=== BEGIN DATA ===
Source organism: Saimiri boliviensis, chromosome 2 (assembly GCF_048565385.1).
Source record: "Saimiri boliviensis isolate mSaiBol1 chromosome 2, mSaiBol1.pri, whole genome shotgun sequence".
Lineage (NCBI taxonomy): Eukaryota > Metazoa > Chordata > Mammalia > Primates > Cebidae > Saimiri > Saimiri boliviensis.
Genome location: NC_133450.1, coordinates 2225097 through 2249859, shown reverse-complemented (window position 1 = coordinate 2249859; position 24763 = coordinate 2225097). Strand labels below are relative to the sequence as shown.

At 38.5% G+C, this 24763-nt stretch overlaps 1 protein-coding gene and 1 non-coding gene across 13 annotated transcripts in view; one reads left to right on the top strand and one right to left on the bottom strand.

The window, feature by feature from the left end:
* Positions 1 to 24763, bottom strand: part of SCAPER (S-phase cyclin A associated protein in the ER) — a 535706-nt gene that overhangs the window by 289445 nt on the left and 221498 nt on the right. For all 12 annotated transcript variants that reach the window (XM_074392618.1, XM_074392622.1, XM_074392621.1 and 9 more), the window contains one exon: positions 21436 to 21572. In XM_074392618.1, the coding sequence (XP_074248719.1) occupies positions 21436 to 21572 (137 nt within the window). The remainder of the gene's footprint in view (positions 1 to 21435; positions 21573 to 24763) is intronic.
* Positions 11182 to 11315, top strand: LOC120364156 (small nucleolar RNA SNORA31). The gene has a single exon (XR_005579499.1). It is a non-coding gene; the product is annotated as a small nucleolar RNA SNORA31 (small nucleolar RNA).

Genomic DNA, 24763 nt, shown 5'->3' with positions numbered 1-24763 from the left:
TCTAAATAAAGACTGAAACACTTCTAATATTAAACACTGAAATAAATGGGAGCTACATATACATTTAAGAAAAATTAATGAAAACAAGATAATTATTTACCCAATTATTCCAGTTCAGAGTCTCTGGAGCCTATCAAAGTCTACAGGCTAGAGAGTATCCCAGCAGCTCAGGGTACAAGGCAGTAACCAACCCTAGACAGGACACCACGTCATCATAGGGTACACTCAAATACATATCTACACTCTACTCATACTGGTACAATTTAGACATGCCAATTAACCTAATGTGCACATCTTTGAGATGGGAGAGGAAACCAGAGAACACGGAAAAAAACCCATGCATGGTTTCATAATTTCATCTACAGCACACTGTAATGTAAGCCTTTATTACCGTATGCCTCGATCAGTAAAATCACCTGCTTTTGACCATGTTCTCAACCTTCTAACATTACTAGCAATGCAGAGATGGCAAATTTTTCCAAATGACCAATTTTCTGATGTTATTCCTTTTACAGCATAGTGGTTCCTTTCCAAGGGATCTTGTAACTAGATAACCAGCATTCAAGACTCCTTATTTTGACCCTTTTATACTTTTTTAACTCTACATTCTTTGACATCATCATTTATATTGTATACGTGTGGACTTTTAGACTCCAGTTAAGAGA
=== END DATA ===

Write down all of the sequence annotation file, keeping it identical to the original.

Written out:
Source organism: Saimiri boliviensis, chromosome 2 (assembly GCF_048565385.1).
Source record: "Saimiri boliviensis isolate mSaiBol1 chromosome 2, mSaiBol1.pri, whole genome shotgun sequence".
Lineage (NCBI taxonomy): Eukaryota > Metazoa > Chordata > Mammalia > Primates > Cebidae > Saimiri > Saimiri boliviensis.
Genome location: NC_133450.1, coordinates 2225097 through 2249859, shown reverse-complemented (window position 1 = coordinate 2249859; position 24763 = coordinate 2225097). Strand labels below are relative to the sequence as shown.

At 38.5% G+C, this 24763-nt stretch overlaps 1 protein-coding gene and 1 non-coding gene across 13 annotated transcripts in view; one reads left to right on the top strand and one right to left on the bottom strand.

The window, feature by feature from the left end:
* Positions 1 to 24763, bottom strand: part of SCAPER (S-phase cyclin A associated protein in the ER) — a 535706-nt gene that overhangs the window by 289445 nt on the left and 221498 nt on the right. For all 12 annotated transcript variants that reach the window (XM_074392618.1, XM_074392622.1, XM_074392621.1 and 9 more), the window contains one exon: positions 21436 to 21572. In XM_074392618.1, the coding sequence (XP_074248719.1) occupies positions 21436 to 21572 (137 nt within the window). The remainder of the gene's footprint in view (positions 1 to 21435; positions 21573 to 24763) is intronic.
* Positions 11182 to 11315, top strand: LOC120364156 (small nucleolar RNA SNORA31). The gene has a single exon (XR_005579499.1). It is a non-coding gene; the product is annotated as a small nucleolar RNA SNORA31 (small nucleolar RNA).

Genomic DNA, 24763 nt, shown 5'->3' with positions numbered 1-24763 from the left:
TCTAAATAAAGACTGAAACACTTCTAATATTAAACACTGAAATAAATGGGAGCTACATATACATTTAAGAAAAATTAATGAAAACAAGATAATTATTTACCCAATTATTCCAGTTCAGAGTCTCTGGAGCCTATCAAAGTCTACAGGCTAGAGAGTATCCCAGCAGCTCAGGGTACAAGGCAGTAACCAACCCTAGACAGGACACCACGTCATCATAGGGTACACTCAAATACATATCTACACTCTACTCATACTGGTACAATTTAGACATGCCAATTAACCTAATGTGCACATCTTTGAGATGGGAGAGGAAACCAGAGAACACGGAAAAAAACCCATGCATGGTTTCATAATTTCATCTACAGCACACTGTAATGTAAGCCTTTATTACCGTATGCCTCGATCAGTAAAATCACCTGCTTTTGACCATGTTCTCAACCTTCTAACATTACTAGCAATGCAGAGATGGCAAATTTTTCCAAATGACCAATTTTCTGATGTTATTCCTTTTACAGCATAGTGGTTCCTTTCCAAGGGATCTTGTAACTAGATAACCAGCATTCAAGACTCCTTATTTTGACCCTTTTATACTTTTTTAACTCTACATTCTTTGACATCATCATTTATATTGTATACGTGTGGACTTTTAGACTCCAGTTAAGAGA